AT&T and Verizon Pressed to Detail Roles in U.S. Surveillance Efforts

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Shareholders of telecom giants AT&T Inc and Verizon Communications Inc are seeking more details related to their sharing of customer information with governments, showing investors starting to push back over the role of communications companies in spying operations.

Activists including Trillium Asset Management of Boston and the 61 billion New York State Common Retirement Fund have filed proposals for the spring shareholder meetings of AT&T and Verizon, representatives said.

Both resolutions call on the companies to report semi-annually on “metrics and discussion regarding requests for customer information by U.S. and foreign governments.”

As carriers of massive amounts of voice and data traffic, the telecommunications companies have been at the center of controversies over the use of their data by U.S. intelligence agencies. Just on Monday the U.S. Supreme Court declined to hear a challenge to a ruling that gave the government access to Verizon records of millions of telephone calls.

A worry is the close ties could hurt the companies’ business, said Trillium Senior Vice President Jonas Kron.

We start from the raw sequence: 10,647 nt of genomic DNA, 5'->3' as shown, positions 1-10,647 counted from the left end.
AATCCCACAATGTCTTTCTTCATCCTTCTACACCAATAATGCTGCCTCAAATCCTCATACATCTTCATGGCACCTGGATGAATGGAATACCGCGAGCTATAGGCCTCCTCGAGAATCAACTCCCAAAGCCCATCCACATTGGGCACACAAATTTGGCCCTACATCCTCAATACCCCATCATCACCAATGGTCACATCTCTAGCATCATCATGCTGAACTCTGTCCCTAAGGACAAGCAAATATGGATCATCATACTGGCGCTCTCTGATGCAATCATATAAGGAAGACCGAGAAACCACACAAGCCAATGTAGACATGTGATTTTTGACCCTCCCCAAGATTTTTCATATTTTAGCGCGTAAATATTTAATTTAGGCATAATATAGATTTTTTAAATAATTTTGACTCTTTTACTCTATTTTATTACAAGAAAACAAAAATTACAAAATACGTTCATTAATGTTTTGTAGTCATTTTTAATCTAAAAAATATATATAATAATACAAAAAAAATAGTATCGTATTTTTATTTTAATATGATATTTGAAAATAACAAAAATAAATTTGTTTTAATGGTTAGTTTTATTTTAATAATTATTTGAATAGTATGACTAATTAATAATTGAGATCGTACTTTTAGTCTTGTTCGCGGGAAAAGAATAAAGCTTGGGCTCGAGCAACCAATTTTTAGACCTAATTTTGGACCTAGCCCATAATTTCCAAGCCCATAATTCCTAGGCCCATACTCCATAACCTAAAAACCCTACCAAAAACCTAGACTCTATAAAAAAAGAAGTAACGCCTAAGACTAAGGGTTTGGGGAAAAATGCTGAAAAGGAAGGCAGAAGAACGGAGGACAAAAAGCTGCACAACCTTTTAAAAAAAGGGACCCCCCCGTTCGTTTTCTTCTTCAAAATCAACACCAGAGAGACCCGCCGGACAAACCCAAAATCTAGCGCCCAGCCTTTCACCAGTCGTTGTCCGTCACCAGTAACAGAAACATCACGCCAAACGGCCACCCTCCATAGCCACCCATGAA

“From an investor perspective, this is one of those issues where there’s an overlap of interests” among privacy advocates and business groups, Kron said. He cited surveys that spying fears could cut tens of billions of dollars from the sales of cloud computingservices.

New York State Comptroller Thomas DiNapoli, sole trustee of the state retirement fund, the prime sponsor of the resolution at AT&T, said “Customer trust is critical for any business, but nowhere is it more so than for those corporations that handle our personal data and communications.”

AT&T spokesman Mark Siegel said that “As standard practice we look carefully at all shareholder proposals but at this point in the process we do not expect to comment on them.”

Verizon spokesman Bob Varettoni declined to comment on the shareholder proposal it received except to say the company is evaluating it.

Customers in growth markets like China have historically mistrusted U.S. technology corporations. Those fears have been stoked by disclosures from former National Security Agency contractor Edward Snowden.

For instance, Cisco Systems Inc last week blamed what some analysts call “the Snowden effect” in part for dismal quarterly revenue. Others have questioned the financial impact of the revelations, however.

In response many technology companies have pushed for — or at least aimed to be seen pushing for — transparency in their dealings with U.S. intelligence agencies.

Companies including Google Inc, Microsoft Corp, Twitter Inc, Facebook Inc, Apple Inc and Yahoo! Inc have published “transparency reports” showing government data requests. Some have in addition gone to court seeking to disclose more details.

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“AT&T and Verizon Pressed to Detail Roles in U.S. Surveillance Efforts”